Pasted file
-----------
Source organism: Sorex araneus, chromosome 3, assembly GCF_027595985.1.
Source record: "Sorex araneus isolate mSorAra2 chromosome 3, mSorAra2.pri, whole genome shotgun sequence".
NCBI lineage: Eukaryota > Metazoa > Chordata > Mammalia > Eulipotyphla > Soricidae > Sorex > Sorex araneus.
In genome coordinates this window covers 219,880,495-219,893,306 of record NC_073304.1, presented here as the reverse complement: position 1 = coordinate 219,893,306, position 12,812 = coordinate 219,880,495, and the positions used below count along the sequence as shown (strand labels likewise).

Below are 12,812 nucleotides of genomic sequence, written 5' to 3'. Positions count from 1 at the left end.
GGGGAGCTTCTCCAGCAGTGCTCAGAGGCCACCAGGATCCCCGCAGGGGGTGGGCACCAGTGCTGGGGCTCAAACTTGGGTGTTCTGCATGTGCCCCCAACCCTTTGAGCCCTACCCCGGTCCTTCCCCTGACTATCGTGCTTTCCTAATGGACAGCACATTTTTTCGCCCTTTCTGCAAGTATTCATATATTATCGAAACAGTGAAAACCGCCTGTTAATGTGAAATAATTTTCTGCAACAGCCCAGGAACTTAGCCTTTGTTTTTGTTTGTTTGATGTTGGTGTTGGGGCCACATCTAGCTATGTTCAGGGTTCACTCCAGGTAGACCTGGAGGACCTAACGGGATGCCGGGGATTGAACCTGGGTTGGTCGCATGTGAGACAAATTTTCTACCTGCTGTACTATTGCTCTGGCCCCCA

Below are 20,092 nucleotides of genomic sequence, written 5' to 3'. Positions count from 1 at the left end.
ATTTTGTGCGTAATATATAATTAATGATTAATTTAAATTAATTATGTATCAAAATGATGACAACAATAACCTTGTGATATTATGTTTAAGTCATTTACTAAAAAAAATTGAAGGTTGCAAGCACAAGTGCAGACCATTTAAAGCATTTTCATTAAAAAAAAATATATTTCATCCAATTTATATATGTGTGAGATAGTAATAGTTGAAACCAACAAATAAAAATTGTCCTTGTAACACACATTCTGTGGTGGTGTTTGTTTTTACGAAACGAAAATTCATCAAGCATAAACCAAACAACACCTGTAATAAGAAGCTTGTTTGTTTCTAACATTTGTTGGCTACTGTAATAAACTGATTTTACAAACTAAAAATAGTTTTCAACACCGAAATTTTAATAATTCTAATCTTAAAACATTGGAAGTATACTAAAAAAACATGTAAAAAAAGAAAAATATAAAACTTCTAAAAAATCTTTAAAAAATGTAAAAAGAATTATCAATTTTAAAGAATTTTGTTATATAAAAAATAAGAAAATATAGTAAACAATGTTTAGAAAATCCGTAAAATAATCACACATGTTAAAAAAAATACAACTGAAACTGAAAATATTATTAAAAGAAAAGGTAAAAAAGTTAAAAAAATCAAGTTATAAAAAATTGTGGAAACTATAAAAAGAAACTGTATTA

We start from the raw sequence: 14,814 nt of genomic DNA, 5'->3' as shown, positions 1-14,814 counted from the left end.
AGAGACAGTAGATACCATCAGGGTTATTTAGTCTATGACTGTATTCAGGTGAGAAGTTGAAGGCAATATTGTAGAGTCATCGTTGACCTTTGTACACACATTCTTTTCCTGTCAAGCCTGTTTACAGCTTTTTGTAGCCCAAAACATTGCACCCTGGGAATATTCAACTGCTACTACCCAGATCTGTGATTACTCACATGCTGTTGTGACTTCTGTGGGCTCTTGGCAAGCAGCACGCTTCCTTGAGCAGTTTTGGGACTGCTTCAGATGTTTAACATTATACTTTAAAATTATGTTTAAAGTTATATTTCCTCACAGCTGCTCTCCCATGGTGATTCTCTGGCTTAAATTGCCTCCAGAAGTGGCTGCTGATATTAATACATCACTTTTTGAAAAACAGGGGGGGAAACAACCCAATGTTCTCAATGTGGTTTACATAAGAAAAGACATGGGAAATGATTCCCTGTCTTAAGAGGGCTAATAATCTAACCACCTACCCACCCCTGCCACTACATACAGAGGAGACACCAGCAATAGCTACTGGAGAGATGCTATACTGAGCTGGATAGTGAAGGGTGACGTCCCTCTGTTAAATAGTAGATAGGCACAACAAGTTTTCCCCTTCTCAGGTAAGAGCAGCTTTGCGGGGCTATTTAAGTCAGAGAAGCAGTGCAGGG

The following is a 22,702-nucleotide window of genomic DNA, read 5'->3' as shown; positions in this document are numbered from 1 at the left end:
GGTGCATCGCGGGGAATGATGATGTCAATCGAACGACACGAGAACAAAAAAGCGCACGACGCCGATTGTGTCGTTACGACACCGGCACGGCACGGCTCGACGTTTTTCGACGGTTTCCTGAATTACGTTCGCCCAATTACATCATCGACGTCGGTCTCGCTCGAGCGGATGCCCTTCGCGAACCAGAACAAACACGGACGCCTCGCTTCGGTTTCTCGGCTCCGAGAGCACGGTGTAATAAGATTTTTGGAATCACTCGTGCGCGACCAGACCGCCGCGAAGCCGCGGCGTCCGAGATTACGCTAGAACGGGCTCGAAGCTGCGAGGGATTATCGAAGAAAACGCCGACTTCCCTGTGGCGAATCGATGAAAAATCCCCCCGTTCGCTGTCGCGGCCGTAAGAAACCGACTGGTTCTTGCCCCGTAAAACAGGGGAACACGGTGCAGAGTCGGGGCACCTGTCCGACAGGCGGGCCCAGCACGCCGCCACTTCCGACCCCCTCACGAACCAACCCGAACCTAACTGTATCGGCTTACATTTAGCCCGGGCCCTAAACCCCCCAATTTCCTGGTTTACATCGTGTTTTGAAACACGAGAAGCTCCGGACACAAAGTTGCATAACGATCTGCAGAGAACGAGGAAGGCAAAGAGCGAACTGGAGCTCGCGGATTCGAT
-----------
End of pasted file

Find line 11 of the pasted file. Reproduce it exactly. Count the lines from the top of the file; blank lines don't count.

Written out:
The following is a 22,702-nucleotide window of genomic DNA, read 5'->3' as shown; positions in this document are numbered from 1 at the left end: